In the context of exchange traded derivatives the concept of indirect clearing is already a well- established one and any further regulation on indirect clearing as required by article 30 MiFIR will to some extent have to respect the status quo and not unnecessarily undermine that existing market. Also, it will have to respect and reflect the differences that exist between the markets of OTC derivatives and exchange traded derivatives. Or, as the 5 November 2015 consultation paper states as the purpose of the consultation: ‘to consult on the draft requirements that could address both the problems affecting the development of indirect clearing arrangements for OTC derivatives and the problems raised in relation to indirect clearing arrangements for ETD, as the issues encountered are essentially the same for ETD and OTC derivatives (although some nuances exist between the two)’. This concern on whether a uniform indirect clearing regulation will sufficiently reflect the differences between different derivatives markets (OTC and ETD) has already been extensively highlighted by FIA Europe in the context of discussions on both the Discussion Paper MiFID II/MiFIR of 22 May 2014 (ESMA/2014/548) and the Consultation Paper MiFID II/ MiFIR of 19 December 2014 (ESMA/2014/1570). This was also the reason for ESMA to exclude from the final draft regulatory technical standards for MiFID II/MiFIR which it sent to the European Commission on 28 September 2015, the draft regulatory technical standards for indirect clearing arrangements for exchange traded derivatives as it wanted to make those subject to a consolidated consultation procedure, together with the already existing regulatory technical standards for indirect clearing under EMIR.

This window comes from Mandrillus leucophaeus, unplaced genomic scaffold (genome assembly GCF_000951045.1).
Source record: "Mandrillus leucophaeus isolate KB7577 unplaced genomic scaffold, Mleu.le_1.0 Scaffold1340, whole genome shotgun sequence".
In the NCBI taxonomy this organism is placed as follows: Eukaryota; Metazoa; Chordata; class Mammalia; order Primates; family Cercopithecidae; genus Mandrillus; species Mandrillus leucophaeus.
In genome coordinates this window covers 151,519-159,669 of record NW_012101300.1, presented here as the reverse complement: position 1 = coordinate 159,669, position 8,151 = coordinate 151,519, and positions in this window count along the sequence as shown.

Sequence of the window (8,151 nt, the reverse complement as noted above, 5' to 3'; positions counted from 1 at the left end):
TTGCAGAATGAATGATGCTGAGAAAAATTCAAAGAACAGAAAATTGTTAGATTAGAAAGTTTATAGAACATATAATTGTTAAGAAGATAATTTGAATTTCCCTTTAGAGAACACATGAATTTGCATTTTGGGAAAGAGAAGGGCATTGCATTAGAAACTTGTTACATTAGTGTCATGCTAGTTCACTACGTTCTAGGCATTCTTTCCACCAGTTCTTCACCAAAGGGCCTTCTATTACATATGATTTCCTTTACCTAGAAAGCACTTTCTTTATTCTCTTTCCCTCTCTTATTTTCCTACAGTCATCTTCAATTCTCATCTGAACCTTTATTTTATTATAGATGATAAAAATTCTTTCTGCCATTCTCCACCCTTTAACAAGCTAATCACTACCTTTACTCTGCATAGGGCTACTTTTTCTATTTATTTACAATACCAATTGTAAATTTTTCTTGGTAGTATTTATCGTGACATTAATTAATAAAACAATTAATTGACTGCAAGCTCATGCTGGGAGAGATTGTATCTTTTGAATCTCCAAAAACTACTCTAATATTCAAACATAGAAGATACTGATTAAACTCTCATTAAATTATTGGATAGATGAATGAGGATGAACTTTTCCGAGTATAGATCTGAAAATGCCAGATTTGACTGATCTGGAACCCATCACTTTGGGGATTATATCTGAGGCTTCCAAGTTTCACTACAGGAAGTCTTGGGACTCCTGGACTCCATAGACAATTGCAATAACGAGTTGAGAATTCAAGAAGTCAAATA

Articles 39 and 48 EMIR and indirect clearing.

As indicated above, an indirect clearing arrangement with a clearing member should not increase counterparty credit risk and should ensure that the assets and positions of the counterparty benefit from protection with equivalent effect to that referred to in article 39 (Segregation and portability) and article 48 (Default procedures) of EMIR. Essentially this means that an indirect client which for clearing its trades will be dependent on an indirect clearing arrangement, may not end up in a worse position than a direct client would be and an indirect clearing regulation should reflect that. What does this mean in practice?